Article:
James moved to Victoria BC from Camrose, Alberta in 2012. He had been working at the local hospital as a counsellor in an emergency based program. During his time there he had been struck by this fact. All patients had to fill in a standard intake form, which asked what substances they took. If they mentioned cannabis they were diverted to a drug rehabilitation program. Something similar happened in private practice too; he sometimes got patients on the rebound from other therapists. When James came out west, he decided to try something different. With the help of employment advice acquired through Work BC, he developed a plan to become a niche therapist. He would counsel cannabis fans that just wanted to talk about their life issues. Work BC liked it. Cannibis Counselling 01

Business plan in hand, James began to do more reading on the subject. At some stage he came across Joan Bello’s work: The Benefits of Marijuana: Physical, Psychological and Spiritual, of which more later.9 Bello’s book became his essential guide. He participated in the Sensible BC campaign, BC’s citizen’s initiative to decriminalize cannabis. Meanwhile, he set out to visit Victoria’s dispensaries. Then he met Ted Smith. The meeting was turning point in James’ journey. Ted was extraordinarily welcoming. He invited James to spend as much time as he needed getting to know the patients at the Victoria Cannabis Buyers Club (VCBC), and permitted him to circulate a brief questionnaire, the better to understand them. These activities gave him grounding in the local scene, and in the psychological issues faced by members of the medical marijuana community. He was able later to do a similar survey at the short-lived Vancouver Island Health Advocacy Centre (VIHAC), a ‘harm reduction’ style dispensary. He put up posters wherever he could, and set up a counselling office next door to VIHAC. The staff referred patients to him, and he began to do well. When VIHAC closed, James got work as an employment counsellor at a Jubilee hospital outpatient program, and now has 50-60 patients in private practice. This may be as good a time as any to note that there appears to be no end to Ted Smith’s salutary influence on this town.

In James’ view, cannabis can bring special insights; if his patients are having these, he wants to hear about them. His philosophy is close to that expressed in Joan Bello’s book, noted above. For Bello, cannabis leads to health. It promotes fuller, deeper breathing, bringing relaxation to every part of the person. Besides this, it promotes awareness. It is much maligned in industrialized societies because it does not promote love for material acquisition. “A relaxed attitude,” she writes, “is only harmful to the goals of a workaholic.” At its best, she adds, cannabis is an aid to spiritual self-evaluation, and to deepening one’s relatedness to others. In James’ interpretation, the best uses of cannabis explore these ideas. The better recreational practices set out, with the aid of cannabis, to explore the natural world, to engage in creative projects, or deepen one’s understanding of a chosen subject. His advice? Have some cannabis and visit the art gallery, or the beach. Of course if it helps you to relax, that’s good too.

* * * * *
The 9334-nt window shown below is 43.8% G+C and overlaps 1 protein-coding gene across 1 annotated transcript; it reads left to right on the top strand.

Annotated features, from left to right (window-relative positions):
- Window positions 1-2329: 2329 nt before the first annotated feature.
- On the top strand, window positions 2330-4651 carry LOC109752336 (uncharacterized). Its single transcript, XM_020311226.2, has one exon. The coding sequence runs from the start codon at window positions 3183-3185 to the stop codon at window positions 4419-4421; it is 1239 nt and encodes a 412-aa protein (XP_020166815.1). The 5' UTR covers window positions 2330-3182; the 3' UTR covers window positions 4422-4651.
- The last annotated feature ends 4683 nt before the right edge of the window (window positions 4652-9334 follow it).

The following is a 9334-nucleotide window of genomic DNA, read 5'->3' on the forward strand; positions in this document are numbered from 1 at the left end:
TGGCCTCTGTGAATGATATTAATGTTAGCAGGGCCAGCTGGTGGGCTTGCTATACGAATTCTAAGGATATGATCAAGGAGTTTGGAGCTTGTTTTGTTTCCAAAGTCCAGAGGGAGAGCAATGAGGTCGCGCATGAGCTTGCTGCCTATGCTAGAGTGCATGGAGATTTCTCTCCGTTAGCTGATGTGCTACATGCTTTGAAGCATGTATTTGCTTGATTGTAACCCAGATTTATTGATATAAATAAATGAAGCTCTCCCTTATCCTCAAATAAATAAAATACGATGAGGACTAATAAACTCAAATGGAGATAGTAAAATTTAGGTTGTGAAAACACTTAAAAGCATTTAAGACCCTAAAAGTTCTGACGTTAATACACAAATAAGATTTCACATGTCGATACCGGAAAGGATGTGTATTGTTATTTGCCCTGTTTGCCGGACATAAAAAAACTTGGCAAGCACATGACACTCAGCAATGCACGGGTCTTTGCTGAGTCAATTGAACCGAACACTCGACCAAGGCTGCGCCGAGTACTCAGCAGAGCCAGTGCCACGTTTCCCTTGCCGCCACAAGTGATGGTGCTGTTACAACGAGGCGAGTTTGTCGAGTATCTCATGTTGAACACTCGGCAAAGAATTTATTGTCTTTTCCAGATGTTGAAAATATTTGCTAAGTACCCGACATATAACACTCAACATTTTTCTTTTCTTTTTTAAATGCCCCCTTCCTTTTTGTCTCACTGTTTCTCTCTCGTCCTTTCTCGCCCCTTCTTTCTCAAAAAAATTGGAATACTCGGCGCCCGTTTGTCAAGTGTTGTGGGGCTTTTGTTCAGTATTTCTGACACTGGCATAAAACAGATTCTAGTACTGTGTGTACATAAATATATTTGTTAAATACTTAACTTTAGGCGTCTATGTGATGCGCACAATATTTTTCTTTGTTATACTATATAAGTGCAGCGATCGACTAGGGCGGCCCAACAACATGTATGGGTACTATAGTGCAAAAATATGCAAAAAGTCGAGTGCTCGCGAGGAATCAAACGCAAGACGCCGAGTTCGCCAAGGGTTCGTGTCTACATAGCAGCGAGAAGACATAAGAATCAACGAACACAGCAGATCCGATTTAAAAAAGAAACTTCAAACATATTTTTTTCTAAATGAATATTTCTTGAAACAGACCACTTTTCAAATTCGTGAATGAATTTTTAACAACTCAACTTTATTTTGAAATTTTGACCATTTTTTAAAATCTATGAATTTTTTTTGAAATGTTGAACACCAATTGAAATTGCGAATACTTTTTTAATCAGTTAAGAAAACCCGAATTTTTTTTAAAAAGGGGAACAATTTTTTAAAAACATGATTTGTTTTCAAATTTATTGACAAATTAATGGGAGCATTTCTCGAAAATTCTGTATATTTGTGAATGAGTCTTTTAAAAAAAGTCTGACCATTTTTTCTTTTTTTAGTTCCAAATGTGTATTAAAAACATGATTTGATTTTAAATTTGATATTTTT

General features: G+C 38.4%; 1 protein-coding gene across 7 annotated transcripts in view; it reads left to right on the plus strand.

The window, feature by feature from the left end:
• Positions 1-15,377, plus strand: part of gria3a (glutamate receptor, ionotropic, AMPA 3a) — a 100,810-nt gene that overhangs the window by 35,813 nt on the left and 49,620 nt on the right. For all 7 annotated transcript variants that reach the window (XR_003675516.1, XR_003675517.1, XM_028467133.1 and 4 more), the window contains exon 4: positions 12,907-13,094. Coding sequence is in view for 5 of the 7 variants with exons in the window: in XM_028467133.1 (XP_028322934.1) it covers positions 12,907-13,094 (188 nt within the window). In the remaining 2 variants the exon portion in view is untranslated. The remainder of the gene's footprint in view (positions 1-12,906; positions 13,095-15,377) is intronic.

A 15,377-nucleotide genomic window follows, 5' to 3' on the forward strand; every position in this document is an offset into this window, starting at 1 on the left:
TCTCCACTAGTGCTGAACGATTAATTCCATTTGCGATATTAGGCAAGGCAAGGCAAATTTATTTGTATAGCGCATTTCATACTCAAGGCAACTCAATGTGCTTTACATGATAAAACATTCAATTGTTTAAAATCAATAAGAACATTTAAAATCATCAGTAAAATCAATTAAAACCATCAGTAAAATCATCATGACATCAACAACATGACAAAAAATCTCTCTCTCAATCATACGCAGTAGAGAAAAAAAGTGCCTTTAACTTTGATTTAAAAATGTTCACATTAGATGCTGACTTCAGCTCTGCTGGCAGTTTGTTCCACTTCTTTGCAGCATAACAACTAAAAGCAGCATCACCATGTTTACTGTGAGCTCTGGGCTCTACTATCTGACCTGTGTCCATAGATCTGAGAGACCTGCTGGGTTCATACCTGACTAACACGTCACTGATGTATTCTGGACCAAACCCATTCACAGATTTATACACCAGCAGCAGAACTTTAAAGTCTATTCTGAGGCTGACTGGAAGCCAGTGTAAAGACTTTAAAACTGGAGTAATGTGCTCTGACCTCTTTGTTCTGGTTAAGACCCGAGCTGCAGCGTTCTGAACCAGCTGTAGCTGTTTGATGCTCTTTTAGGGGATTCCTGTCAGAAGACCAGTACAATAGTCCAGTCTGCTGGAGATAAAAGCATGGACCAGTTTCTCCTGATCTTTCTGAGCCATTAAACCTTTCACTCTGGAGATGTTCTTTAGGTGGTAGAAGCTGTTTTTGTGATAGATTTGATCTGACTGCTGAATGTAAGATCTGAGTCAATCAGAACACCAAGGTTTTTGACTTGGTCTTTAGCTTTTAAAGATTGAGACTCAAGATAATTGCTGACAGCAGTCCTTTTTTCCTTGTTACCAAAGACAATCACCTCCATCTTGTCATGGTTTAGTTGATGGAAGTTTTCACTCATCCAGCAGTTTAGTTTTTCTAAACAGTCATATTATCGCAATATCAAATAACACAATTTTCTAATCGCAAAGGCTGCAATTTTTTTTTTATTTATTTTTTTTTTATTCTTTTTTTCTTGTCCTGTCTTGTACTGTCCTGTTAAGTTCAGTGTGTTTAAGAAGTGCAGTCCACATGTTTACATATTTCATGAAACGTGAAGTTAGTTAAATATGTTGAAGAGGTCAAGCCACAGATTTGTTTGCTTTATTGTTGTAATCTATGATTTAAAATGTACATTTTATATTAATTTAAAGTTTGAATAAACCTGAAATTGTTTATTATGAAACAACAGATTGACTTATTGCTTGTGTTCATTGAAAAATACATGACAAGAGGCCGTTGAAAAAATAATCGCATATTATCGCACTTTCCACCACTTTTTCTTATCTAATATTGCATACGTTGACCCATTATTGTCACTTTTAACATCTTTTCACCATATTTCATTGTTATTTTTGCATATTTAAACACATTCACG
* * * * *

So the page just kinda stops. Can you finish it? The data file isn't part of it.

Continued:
I asked James if there is a group of professionals in town with a similar outlook. No. He has a colleague that shares his viewpoint. I asked if it is standard practice for counsellors to demand signed paperwork, itemizing what prospective patients eat, take or smoke. It is. I then ran all of the above by a librarian friend, and based on our conversation, did one more refined search. I tried ‘cannabis for psychological healing.’ There I got an item on pro cannabis Republican politician, Ron Paul. Otherwise I read things like: “Cannabis: A Serious Warning.” With the phrase ‘psychologists who like marijuana’ I encountered a single nugget, friendly but irrelevant: Joints are sometimes called Love Boats or Happy Sticks. ‘Counsellors who are pro cannabis’ yielded ads for addiction counselling plus “Five Pro Pot Myths.” ‘Psychotherapists with positive views on cannabis’ yielded “Use Positive Thinking to Beat Cannabis.” Then there was ‘counsellors who love cannabis,’ my Hail Mary Pass. This brought: Are you a love addict? Take my advice. When sorting out your difficulties, pick your helpers carefully. Have a good week.

5. The best route to Harry Hermon is this.